Throughout his career, Shepard (again, like Sebald) has been drawn to World War II. In Love and Hydrogen's title story, two rank-and-file Nazis on the crew of the Hindenburg are having a clandestine homosexual affair, and the rising tension between them impacts their maintenance work. "The Assassination of Reinhard Heydrich," from the same book, follows British-trained Czech operatives on a Hail Mary mission to take out the architect of the Wannsee Conference. "Ancestral Legacies," for my money the best story in Like You'd Understand, Anyway, is narrated by one Ernst Schäfer, a scientist who has sold Himmler a bill of goods about "prehistoric and linguistic issues related to locating the core of the Nordic-Aryan legacy" in order to fund a trip to Tibet: "His theories are the donkey cart we've used to land us where we want to be: here on this high plateau with sufficient funding and no oversight, in search of the yeti."
You Think That's Bad contains three new entries in the Shepard WWII catalogue. "Happy with Crocodiles" follows a US battalion from the Michigan and Wisconsin National Guard to Papua New Guinea, where they grow restive waiting for orders or action. The boys are young, underequipped, bedeviled by the climate, and bemused by the local aborigines. As the downtime piles up and the humidity spoils even the canned food, the narrator sorts out memories of an older brother who may have had ulterior motives for pushing him to marry his high school sweetheart. It's a story of trust and betrayal that gradually transforms into a Nabokovian tangle of thorns.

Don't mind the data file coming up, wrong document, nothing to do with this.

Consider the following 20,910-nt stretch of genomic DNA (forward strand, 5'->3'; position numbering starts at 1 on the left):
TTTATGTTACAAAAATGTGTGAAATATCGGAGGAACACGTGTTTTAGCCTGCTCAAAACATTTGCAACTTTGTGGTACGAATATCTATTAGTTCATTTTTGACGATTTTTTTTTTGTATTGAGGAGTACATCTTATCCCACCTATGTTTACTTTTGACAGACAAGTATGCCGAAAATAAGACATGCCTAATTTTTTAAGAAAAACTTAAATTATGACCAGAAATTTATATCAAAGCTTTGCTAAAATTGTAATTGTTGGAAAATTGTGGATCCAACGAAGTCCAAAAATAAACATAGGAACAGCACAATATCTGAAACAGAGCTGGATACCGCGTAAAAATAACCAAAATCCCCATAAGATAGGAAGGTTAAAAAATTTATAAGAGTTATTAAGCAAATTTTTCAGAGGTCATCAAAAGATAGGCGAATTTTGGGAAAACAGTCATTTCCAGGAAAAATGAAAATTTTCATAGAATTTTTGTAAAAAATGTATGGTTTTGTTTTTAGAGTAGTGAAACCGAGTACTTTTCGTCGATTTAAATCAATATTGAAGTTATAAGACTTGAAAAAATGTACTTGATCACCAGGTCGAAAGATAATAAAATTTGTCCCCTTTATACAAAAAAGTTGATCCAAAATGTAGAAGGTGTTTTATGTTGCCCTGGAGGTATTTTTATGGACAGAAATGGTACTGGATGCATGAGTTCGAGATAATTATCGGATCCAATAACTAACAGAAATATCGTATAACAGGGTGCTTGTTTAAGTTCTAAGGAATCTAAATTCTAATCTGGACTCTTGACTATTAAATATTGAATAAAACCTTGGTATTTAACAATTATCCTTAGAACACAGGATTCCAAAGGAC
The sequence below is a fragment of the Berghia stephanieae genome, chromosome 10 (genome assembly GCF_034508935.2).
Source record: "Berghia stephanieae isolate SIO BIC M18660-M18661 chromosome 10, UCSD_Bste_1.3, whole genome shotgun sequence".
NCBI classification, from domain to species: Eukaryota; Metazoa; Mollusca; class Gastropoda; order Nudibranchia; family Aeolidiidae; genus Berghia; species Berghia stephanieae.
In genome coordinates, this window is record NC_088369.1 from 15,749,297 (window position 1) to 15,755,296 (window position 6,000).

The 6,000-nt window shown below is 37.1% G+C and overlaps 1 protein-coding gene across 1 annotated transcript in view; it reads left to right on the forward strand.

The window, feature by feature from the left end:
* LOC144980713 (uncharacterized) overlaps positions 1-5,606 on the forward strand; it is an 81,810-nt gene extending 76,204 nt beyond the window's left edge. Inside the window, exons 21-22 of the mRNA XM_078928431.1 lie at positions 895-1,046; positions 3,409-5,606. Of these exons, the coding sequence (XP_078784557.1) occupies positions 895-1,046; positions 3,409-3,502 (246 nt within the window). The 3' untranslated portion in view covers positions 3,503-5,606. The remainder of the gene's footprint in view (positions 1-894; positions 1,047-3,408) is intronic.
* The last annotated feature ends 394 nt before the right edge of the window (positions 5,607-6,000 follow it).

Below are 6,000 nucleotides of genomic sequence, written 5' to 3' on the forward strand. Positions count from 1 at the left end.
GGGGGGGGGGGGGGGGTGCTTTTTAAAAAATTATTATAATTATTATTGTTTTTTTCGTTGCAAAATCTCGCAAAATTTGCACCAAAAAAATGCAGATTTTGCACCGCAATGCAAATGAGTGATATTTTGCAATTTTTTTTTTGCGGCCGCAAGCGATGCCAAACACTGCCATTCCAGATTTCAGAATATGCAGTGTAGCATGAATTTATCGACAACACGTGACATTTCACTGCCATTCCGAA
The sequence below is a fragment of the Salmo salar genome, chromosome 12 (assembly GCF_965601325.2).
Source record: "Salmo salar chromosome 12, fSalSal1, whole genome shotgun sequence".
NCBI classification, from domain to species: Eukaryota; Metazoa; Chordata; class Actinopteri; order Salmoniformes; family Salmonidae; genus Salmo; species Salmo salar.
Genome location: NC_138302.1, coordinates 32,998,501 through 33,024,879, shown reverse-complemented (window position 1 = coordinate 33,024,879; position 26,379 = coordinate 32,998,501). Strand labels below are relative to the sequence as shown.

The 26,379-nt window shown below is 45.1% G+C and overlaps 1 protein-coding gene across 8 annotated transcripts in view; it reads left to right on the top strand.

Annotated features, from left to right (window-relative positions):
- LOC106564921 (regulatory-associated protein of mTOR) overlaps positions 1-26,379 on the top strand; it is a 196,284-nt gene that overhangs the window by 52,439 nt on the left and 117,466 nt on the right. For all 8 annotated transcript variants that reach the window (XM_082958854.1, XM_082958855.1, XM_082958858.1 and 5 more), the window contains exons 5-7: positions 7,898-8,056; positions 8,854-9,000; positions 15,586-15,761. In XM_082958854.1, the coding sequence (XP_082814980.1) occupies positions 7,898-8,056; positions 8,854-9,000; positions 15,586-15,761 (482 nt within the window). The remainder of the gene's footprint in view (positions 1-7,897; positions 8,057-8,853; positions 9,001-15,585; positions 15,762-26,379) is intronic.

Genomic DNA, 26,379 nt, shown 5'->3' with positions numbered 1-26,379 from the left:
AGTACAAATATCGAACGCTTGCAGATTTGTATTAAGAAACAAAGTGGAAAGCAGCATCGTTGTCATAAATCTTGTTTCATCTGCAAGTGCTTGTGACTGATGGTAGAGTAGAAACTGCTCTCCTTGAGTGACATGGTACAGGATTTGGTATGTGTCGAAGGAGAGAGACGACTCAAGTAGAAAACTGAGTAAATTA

"Your Fate Hurtles Down at You" is a magnificent war story despite having no war in it. A team of Swiss avalanche researchers who call themselves the Frozen Idiots have "volunteered to spend the coldest winter in recent memory in a little hut perched on a wind-blasted slope . . . 3,500 meters above Davos." The story's present day is 1939, but the narrator is haunted by memories of a twin brother, Willi, whose adolescent death from shock a few days after an avalanche ruined the family and drove their mother to obsessive study of the physical properties of snow. It is her amateur scholarship that the narrator seeks to build on. As another member of the team remarks, "At certain altitudes, nothing might be less like a particular location than that same location under different conditions." This wry, irrefutable nod toward the war (barely imaginable in '39, but in retrospect looming) dances right up to the edge of portentousness without falling over the side. The quote could serve as the motto of the collection.